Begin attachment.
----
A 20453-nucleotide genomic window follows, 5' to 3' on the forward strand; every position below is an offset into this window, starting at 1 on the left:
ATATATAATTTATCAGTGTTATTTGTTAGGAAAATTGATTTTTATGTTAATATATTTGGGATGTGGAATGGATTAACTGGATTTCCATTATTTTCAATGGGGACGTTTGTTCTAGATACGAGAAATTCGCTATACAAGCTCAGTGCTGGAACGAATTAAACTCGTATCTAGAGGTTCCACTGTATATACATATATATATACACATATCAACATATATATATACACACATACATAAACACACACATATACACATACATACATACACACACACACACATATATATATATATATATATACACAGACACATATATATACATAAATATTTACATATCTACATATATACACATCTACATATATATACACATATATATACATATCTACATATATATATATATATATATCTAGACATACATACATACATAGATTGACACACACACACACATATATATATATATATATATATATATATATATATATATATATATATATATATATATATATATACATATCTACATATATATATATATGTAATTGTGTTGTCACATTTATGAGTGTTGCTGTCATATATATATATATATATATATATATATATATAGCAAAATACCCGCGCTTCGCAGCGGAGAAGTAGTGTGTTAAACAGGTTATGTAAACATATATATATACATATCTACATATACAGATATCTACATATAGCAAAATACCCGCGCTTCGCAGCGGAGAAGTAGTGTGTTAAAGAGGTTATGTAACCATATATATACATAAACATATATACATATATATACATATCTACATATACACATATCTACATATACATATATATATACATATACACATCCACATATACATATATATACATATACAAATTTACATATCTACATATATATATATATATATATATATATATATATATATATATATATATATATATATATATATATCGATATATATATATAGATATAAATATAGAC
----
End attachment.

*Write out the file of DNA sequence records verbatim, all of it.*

A 20453-nucleotide genomic window follows, 5' to 3' on the forward strand; every position below is an offset into this window, starting at 1 on the left:
ATATATAATTTATCAGTGTTATTTGTTAGGAAAATTGATTTTTATGTTAATATATTTGGGATGTGGAATGGATTAACTGGATTTCCATTATTTTCAATGGGGACGTTTGTTCTAGATACGAGAAATTCGCTATACAAGCTCAGTGCTGGAACGAATTAAACTCGTATCTAGAGGTTCCACTGTATATACATATATATATACACATATCAACATATATATATACACACATACATAAACACACACATATACACATACATACATACACACACACACACATATATATATATATATATATACACAGACACATATATATACATAAATATTTACATATCTACATATATACACATCTACATATATATACACATATATATACATATCTACATATATATATATATATATATCTAGACATACATACATACATAGATTGACACACACACACACATATATATATATATATATATATATATATATATATATATATATATATATATATATATATATATACATATCTACATATATATATATATGTAATTGTGTTGTCACATTTATGAGTGTTGCTGTCATATATATATATATATATATATATATATATATAGCAAAATACCCGCGCTTCGCAGCGGAGAAGTAGTGTGTTAAACAGGTTATGTAAACATATATATATACATATCTACATATACAGATATCTACATATAGCAAAATACCCGCGCTTCGCAGCGGAGAAGTAGTGTGTTAAAGAGGTTATGTAACCATATATATACATAAACATATATACATATATATACATATCTACATATACACATATCTACATATACATATATATATACATATACACATCCACATATACATATATATACATATACAAATTTACATATCTACATATATATATATATATATATATATATATATATATATATATATATATATATATATATATATATCGATATATATATATAGATATAAATATAGAC